Schools, businesses and anyone who is interested in being prepared is asked to participate in the next Great Central U.S. ShakeOut next month.
Last year, the Ohio Grade School was one of the schools in the county to participate, and Superintendent Sharon Sweger said students will once again learn how to take shelter under their desks if an earthquake should hit.
“Being prepared for emergencies is vital in all schools,” Sweger said. “It’s crucial for the kids to learn these skills.”
Over 810,000 people are currently registered to participate in the 2013 ShakeOut Drill, including 135,542 from Illinois.
Feb. 7 is the 201st anniversary of the last of the 1811-12 earthquakes that destroyed the town of New Madrid, Mo.
While North Central Illinois is not considered by many to be an earthquake hotbed, Illinois is at risk from two major seismic zones, the Wabash Valley Seismic Zone and the New Madrid Seismic Zone (NMSZ). The Wabash Valley Zone is located between Southeastern Illinois and Southwestern Indiana. The NMSZ is located in the Central Mississippi Valley and includes portions of the states of Alabama, Arkansas, Illinois, Indiana, Kentucky, Missouri, Mississippi and Tennessee. During any 50-year time span, there is a 25 to 40 percent chance of a magnitude 6.0 or greater earthquake in this seismic zone.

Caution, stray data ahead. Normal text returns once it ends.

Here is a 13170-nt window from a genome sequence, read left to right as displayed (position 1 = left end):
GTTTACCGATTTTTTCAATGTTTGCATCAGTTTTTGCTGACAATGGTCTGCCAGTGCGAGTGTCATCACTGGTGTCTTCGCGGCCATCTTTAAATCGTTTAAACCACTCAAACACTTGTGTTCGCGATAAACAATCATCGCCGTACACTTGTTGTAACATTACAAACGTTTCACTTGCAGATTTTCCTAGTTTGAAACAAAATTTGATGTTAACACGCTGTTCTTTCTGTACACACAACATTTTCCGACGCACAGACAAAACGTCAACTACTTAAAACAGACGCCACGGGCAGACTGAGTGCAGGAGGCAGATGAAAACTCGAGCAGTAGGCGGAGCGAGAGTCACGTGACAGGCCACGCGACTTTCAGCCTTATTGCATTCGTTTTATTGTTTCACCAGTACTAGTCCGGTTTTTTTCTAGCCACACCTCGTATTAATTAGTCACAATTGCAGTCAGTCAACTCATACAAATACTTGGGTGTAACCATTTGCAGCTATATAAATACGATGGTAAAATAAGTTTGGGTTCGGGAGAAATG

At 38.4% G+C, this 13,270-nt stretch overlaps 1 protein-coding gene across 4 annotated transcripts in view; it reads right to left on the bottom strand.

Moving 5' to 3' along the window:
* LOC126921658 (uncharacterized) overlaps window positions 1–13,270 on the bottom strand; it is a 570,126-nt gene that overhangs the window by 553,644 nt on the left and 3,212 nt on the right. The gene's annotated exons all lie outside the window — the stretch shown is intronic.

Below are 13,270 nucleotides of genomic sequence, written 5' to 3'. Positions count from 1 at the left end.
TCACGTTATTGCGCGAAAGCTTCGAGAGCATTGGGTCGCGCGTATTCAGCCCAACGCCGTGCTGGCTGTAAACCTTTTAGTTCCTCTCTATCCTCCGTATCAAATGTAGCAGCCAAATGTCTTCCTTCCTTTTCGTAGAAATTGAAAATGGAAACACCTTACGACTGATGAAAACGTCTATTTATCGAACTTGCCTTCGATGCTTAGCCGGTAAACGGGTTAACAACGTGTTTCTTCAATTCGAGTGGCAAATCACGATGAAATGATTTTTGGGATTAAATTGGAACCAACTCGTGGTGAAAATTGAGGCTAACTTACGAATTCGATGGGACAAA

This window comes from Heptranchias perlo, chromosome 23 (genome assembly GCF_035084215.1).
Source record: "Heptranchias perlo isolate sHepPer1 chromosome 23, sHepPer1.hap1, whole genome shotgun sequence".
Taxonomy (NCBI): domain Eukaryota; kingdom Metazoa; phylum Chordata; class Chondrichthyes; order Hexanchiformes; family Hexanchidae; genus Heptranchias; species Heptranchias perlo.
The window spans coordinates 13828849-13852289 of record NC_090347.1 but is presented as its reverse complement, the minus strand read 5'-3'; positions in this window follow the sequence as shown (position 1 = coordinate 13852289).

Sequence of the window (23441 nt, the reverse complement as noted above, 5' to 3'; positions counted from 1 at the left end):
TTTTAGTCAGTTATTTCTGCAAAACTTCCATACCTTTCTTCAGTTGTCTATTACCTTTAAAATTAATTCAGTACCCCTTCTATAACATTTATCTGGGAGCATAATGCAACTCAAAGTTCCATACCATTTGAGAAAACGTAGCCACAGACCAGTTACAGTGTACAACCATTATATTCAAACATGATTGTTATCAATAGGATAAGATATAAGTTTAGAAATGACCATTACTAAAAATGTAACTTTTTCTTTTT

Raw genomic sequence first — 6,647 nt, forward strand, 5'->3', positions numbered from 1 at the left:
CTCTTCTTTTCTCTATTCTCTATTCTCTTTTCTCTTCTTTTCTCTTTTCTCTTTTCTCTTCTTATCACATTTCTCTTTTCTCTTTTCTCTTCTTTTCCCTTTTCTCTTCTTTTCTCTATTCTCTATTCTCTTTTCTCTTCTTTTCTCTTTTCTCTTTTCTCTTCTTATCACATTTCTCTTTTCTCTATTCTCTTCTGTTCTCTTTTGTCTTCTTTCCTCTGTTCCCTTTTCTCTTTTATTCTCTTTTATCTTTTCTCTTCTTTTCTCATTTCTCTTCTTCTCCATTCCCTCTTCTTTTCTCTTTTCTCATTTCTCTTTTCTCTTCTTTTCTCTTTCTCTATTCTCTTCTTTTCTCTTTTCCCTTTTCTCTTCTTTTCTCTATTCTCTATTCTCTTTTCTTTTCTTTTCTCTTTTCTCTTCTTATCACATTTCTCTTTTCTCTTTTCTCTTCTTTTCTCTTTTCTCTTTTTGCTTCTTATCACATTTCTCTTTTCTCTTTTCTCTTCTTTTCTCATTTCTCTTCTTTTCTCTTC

Since 1974, the year network monitoring of seismic activity began, more than 3,000 earthquakes have been recorded in the NMSZ. The largest earthquake in recent years occurred on the Wabash Valley Seismic Zone. This earthquake registered a magnitude of 5.4 and occurred in Mt. Carmel on April 18, 2008.
The Great Central U.S. ShakeOut is a nine-state drill spanning much of the central United States. Last year more than 12.5 million were registered in ShakeOut drills worldwide.
This year’s event is scheduled for 10:15 a.m. Feb. 7. Participants are asked to register at www.shakeout.org/centralus/.
The site also includes information on what to do when the shaking begins, including the Drop, Cover and Hold On drill.
ShakeOut activities for Illinois are supported by the Illinois Emergency Management Agency. For more information on ShakeOut activities in Illinois, you can contact your State Earthquake Program Manager or FEMA Regional Earthquake Program Manager.
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